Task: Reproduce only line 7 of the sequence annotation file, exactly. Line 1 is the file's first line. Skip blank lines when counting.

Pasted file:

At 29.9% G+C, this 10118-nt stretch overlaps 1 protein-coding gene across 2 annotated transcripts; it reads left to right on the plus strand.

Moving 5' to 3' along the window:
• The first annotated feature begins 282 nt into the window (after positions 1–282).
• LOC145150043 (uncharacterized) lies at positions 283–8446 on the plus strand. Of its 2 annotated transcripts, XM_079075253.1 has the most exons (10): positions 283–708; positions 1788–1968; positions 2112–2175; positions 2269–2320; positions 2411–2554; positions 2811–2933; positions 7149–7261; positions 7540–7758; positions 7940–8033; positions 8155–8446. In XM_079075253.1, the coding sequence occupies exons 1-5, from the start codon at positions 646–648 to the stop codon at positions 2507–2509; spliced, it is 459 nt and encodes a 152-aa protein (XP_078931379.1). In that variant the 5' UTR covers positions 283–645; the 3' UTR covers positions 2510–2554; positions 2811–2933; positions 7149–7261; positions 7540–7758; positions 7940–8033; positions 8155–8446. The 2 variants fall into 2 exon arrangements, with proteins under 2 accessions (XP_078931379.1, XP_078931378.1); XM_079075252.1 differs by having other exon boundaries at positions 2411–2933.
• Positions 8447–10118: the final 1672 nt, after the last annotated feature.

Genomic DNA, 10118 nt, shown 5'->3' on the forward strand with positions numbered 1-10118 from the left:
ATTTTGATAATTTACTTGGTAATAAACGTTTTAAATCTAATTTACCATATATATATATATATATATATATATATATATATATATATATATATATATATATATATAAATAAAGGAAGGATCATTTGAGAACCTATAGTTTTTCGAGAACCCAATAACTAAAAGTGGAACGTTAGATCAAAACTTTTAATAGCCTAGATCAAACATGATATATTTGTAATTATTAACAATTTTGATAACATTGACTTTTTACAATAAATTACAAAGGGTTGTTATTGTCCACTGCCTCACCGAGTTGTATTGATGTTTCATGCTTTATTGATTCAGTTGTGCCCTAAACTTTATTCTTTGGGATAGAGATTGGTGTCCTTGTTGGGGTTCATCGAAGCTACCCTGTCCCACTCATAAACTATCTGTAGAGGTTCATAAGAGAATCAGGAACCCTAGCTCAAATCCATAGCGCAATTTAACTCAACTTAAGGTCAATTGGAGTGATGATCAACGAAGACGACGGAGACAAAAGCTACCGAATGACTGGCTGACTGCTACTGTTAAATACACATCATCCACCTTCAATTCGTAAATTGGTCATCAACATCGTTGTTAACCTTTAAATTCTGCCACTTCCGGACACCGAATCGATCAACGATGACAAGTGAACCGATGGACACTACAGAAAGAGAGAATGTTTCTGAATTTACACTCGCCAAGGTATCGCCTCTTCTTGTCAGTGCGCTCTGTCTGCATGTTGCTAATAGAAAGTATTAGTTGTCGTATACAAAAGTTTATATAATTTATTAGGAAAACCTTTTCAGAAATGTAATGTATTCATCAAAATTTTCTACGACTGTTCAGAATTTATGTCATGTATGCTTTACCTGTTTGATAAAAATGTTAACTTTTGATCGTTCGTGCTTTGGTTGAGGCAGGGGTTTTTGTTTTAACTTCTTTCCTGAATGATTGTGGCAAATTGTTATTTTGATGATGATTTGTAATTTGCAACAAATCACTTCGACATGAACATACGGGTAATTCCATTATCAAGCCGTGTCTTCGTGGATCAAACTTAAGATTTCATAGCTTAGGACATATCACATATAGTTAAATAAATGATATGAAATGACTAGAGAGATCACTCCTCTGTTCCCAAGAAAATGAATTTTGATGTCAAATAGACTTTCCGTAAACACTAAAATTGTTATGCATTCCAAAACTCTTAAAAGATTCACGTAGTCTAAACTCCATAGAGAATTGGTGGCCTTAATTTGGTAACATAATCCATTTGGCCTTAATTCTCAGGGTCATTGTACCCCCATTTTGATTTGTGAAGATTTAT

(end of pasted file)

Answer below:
ATTTTGATAATTTACTTGGTAATAAACGTTTTAAATCTAATTTACCATATATATATATATATATATATATATATATATATATATATATATATATATATATATATAAATAAAGGAAGGATCATTTGAGAACCTATAGTTTTTCGAGAACCCAATAACTAAAAGTGGAACGTTAGATCAAAACTTTTAATAGCCTAGATCAAACATGATATATTTGTAATTATTAACAATTTTGATAACATTGACTTTTTACAATAAATTACAAAGGGTTGTTATTGTCCACTGCCTCACCGAGTTGTATTGATGTTTCATGCTTTATTGATTCAGTTGTGCCCTAAACTTTATTCTTTGGGATAGAGATTGGTGTCCTTGTTGGGGTTCATCGAAGCTACCCTGTCCCACTCATAAACTATCTGTAGAGGTTCATAAGAGAATCAGGAACCCTAGCTCAAATCCATAGCGCAATTTAACTCAACTTAAGGTCAATTGGAGTGATGATCAACGAAGACGACGGAGACAAAAGCTACCGAATGACTGGCTGACTGCTACTGTTAAATACACATCATCCACCTTCAATTCGTAAATTGGTCATCAACATCGTTGTTAACCTTTAAATTCTGCCACTTCCGGACACCGAATCGATCAACGATGACAAGTGAACCGATGGACACTACAGAAAGAGAGAATGTTTCTGAATTTACACTCGCCAAGGTATCGCCTCTTCTTGTCAGTGCGCTCTGTCTGCATGTTGCTAATAGAAAGTATTAGTTGTCGTATACAAAAGTTTATATAATTTATTAGGAAAACCTTTTCAGAAATGTAATGTATTCATCAAAATTTTCTACGACTGTTCAGAATTTATGTCATGTATGCTTTACCTGTTTGATAAAAATGTTAACTTTTGATCGTTCGTGCTTTGGTTGAGGCAGGGGTTTTTGTTTTAACTTCTTTCCTGAATGATTGTGGCAAATTGTTATTTTGATGATGATTTGTAATTTGCAACAAATCACTTCGACATGAACATACGGGTAATTCCATTATCAAGCCGTGTCTTCGTGGATCAAACTTAAGATTTCATAGCTTAGGACATATCACATATAGTTAAATAAATGATATGAAATGACTAGAGAGATCACTCCTCTGTTCCCAAGAAAATGAATTTTGATGTCAAATAGACTTTCCGTAAACACTAAAATTGTTATGCATTCCAAAACTCTTAAAAGATTCACGTAGTCTAAACTCCATAGAGAATTGGTGGCCTTAATTTGGTAACATAATCCATTTGGCCTTAATTCTCAGGGTCATTGTACCCCCATTTTGATTTGTGAAGATTTAT